Taking into account their likely skill level, ISIS has advised lone jihadists to go for individuals or small crowds if they’re going to attempt a stabbing spree – though they have long suggested malls as handy targets, and specifically suggested outdoor marketplaces as prime targets for vehicle attacks. Al-Shabaab singled out the massive Mall of America in Minnesota in a 2015 video threat; the mall has had counterterrorism officers for several years in anticipation of an attack attempt. The State Department advised in its latest worldwide caution for U.S. travelers that malls are among attractive soft targets for terrorists as they’re “increasingly using less sophisticated methods of attack to more effectively target crowds, including the use of edged weapons, pistols, and vehicles as weapons.”

There may be heavy crowds in a shopping mall who may become victims in any sort of attack, but there are also lots of eyes and ears on the ground to report suspicious persons, activities or devices. Mall operators, while working with law enforcement officials to be kept abreast of any specific threats, can benefit from adding both undercover and uniformed security. Posting uniformed security and utilizing video surveillance at mall entrances can send a message that the premises are well-monitored. Mall employees, from the part-time high schooler at the pretzel stand to the full-time department store manager, should receive periodic training on how to deal with active shooter and mass casualty attacks.

The mall, Christmas tree lightings, outdoor festivals and other seasonal activities offer a tempting target to extremists and unhealthy individuals. Hostile events preparedness, proper security resources, and a “see something, say something” mentality can help keep the holiday season a safer and more enjoyable time for all.


Learn more about Hostile Events Preparedness and our HEPS Program here. Gate 15 provides intelligence and threat information to inform routine situational awareness, preparedness planning, and to penetrate the decision-making cycle to help inform time-sensitive decisions effecting operations, security, and resourcesWe provide clients with routine cyber and physical security products tailored to the individual client’s interests.  Such products include relevant analysis, assessments, and mitigation strategies on a variety of topics.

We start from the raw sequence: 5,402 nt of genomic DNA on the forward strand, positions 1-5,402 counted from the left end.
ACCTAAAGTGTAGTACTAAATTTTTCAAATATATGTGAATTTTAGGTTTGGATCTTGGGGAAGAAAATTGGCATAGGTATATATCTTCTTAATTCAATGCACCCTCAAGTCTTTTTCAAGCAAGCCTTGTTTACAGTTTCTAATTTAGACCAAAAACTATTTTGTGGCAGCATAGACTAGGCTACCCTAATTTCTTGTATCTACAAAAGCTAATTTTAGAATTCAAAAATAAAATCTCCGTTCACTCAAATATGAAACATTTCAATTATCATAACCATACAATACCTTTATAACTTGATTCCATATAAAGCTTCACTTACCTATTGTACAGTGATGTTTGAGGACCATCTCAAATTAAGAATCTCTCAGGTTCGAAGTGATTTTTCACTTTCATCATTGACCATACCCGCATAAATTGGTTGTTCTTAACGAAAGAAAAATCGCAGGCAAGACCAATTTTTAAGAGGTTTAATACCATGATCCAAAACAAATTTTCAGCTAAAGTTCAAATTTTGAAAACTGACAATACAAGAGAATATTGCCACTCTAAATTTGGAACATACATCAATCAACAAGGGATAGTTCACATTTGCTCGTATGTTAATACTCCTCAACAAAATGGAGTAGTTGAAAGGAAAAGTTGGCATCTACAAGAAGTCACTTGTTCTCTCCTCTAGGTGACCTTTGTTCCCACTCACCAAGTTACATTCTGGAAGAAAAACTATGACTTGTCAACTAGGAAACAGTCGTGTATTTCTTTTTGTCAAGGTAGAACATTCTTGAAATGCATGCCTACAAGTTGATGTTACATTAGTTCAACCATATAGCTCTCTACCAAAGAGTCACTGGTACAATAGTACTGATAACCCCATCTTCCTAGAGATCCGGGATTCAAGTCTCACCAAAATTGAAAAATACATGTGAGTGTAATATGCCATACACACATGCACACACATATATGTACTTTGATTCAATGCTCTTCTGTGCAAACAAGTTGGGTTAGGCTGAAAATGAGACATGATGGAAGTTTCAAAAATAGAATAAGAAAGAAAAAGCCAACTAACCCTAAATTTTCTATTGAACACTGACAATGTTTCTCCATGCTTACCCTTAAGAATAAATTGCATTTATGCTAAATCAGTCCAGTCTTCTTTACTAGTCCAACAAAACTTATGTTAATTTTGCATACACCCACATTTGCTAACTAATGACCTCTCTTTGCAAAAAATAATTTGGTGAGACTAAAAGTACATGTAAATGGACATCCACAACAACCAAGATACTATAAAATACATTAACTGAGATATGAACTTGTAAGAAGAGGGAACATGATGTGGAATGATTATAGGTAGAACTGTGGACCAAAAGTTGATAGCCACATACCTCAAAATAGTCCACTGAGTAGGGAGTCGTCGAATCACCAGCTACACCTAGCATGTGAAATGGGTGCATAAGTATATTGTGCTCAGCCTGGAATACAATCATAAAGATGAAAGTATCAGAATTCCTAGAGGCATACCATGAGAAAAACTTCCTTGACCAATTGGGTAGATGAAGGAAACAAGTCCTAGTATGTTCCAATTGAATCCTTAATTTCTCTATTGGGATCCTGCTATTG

Bridget Johnson is a Senior Risk Analyst with Gate 15 and a veteran journalist whose news articles and analyses have run in dozens of news outlets across the globe. Bridget first came to Washington to be online editor at The Hill, where she wrote The World from The Hill column on foreign policy. Previously she was an opinion writer and editorial board member at the Rocky Mountain News and nation/world news columnist at the Los Angeles Daily News.

Bridget is a Senior Fellow specializing in terrorism analysis at the Haym Salomon Center. She is an NPR contributor and has contributed to USA Today, The Wall Street Journal, National Review Online, Politico, New York Daily News, The Jerusalem Post, The Hill, New York Observer, Washington Times, RealClearWorld and more, and has myriad television and radio credits. Bridget is Washington Bureau Chief for PJ Media. Follow Bridget on Twitter: @Bridget_PJM

Police cars at Penn Square Mall in Oklahoma City, via Fox 25 News, @OKCFOX,

Emergency services transport a victim to an ambulance following an attack at a mall in Stalowa Wola, Poland on 20 Oct. Photo credit Mateusz Nykiel / Social Media via Reuters, from NBC News, @nbcnews,

Westgate Mall attack photos via BBC, @BBCWorld, “Kenya’s Westgate attack: Unanswered questions one year on,”